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5 December 2013 11:26 am ,
Vol. 342 ,
Researchers have been hot on the trail of the elusive Denisovans, a type of ancient human known only by their DNA and...
Thousands of scientists in the Russian Academy of Sciences (RAS) are about to lose their jobs as a result of the...
Dyslexia, a learning disability that hinders reading, hasn't been associated with deficits in vision, hearing, or...
Exotic, elusive, and dangerous, snakes have fascinated humankind for millennia. They can be hard to find, yet their...
Researchers have sequenced and analyzed the first two snake genomes, which represent two evolutionary extremes. The...
Snake venoms are remarkably complex mixtures that can stun or kill prey within minutes. But more and more researchers...
At age 30, Dutch biologist Freek Vonk has built up a respectable career as a snake scientist. But in his home country,...
Since arriving on the island of Guam in the 1940s, the brown tree snake ( Boiga irregularis ) has extirpated native...
- 5 December 2013 11:26 am , Vol. 342 , #6163
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ScienceShot: Two-Dimensional Glass
2 February 2012 11:39 am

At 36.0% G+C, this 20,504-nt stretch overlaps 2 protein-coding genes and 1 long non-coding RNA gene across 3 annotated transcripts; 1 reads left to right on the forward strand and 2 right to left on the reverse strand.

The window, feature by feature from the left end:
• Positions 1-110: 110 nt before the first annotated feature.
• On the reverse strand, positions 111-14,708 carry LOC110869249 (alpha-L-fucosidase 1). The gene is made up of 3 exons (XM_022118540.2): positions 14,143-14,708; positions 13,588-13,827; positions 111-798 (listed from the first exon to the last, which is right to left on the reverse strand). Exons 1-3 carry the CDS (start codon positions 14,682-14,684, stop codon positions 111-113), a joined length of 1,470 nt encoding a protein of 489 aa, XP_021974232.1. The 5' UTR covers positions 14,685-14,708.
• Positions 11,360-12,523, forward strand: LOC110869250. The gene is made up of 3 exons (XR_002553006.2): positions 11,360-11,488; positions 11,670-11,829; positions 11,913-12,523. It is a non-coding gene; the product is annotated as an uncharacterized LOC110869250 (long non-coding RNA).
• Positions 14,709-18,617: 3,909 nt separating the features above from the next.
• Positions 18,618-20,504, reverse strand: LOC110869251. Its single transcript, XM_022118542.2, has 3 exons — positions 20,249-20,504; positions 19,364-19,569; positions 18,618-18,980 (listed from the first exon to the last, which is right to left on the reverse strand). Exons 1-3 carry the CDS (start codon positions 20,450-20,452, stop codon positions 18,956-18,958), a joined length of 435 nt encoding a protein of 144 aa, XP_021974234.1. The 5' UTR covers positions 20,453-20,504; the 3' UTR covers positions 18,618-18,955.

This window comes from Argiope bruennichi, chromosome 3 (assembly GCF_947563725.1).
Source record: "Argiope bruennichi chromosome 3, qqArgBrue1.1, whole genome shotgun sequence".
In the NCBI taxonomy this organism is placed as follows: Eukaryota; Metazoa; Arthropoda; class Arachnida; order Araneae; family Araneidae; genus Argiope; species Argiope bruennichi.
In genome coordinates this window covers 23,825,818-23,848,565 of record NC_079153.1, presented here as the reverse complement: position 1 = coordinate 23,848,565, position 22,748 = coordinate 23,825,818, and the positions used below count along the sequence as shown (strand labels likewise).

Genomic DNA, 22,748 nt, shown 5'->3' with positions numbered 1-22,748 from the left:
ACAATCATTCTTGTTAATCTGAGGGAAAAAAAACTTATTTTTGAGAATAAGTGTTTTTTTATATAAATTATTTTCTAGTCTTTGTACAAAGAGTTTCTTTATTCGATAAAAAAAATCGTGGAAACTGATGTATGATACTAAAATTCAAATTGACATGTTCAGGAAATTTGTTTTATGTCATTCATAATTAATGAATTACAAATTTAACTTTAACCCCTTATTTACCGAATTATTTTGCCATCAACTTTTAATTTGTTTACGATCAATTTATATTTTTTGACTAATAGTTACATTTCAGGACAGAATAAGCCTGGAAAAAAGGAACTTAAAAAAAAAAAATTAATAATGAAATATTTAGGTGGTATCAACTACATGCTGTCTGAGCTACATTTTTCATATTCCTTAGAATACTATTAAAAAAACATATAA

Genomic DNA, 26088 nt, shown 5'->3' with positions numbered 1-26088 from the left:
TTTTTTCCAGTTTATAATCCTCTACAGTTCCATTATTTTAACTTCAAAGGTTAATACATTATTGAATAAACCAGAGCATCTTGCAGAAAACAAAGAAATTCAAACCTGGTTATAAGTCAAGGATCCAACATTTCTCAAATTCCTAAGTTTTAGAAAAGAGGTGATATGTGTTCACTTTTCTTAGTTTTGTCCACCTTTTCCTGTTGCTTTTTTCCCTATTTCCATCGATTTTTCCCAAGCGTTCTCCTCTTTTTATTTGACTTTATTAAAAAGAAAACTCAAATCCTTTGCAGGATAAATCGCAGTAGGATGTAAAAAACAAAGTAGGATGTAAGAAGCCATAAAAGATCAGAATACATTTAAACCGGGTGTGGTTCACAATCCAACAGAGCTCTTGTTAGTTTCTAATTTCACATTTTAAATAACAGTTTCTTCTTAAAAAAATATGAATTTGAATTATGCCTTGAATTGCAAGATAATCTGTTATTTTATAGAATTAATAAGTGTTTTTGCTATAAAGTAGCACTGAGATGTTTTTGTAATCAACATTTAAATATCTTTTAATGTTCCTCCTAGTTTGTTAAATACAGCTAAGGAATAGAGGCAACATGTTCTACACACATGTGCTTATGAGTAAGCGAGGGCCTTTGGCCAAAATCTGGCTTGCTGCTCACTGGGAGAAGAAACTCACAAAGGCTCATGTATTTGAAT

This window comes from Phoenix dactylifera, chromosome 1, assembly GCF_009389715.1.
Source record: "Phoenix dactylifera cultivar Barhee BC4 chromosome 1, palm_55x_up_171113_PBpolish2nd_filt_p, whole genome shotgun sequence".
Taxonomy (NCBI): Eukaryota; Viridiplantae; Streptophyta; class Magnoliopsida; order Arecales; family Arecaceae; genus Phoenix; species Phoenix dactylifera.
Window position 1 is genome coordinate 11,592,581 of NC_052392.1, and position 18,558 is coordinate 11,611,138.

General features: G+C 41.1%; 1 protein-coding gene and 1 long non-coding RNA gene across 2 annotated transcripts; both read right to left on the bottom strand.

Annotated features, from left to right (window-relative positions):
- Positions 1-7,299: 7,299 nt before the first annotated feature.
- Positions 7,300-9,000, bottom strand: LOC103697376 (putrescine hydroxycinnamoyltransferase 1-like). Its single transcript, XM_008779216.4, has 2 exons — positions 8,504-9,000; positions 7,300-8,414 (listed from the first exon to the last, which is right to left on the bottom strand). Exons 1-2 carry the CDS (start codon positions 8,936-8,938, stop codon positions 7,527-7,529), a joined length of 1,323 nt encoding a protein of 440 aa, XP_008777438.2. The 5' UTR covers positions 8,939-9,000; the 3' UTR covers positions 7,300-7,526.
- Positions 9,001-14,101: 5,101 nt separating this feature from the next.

Researchers have created the world's thinnest pane of glass—and it looks oddly familiar. The glass, made of silicon and oxygen, formed accidentally when the scientists were making graphene, an atom-thick sheet of carbon, on copper-covered quartz. They believe an air leak caused the copper to react with the quartz, which is also made of silicon and oxygen, producing a glass layer with the graphene. The glass is a mere three atoms thick—the minimum thickness of silica glass—which makes it two-dimensional. Although this is the first time such a thin sheet of freestanding glass has been produced, the image above, taken with an electron microscope, isn't entirely new. Reporting in an upcoming issue of Nano Letters, the team notes that it "strikingly resembles" a diagram drawn by a glass theorist attempting to unravel its structure back in 1932 (inset). In the ghostly microscope image, two silicon atoms bound together with an oxygen atom appear as white dots, with oxygen atoms forming gray connecting lines. This network of random-sized rings is mirrored in the old black and white sketch. In addition to demonstrating how graphene makes it possible to produce previously unfeasible 2D-materials, ultra-thin glass could be used in semiconductor or graphene transistors.
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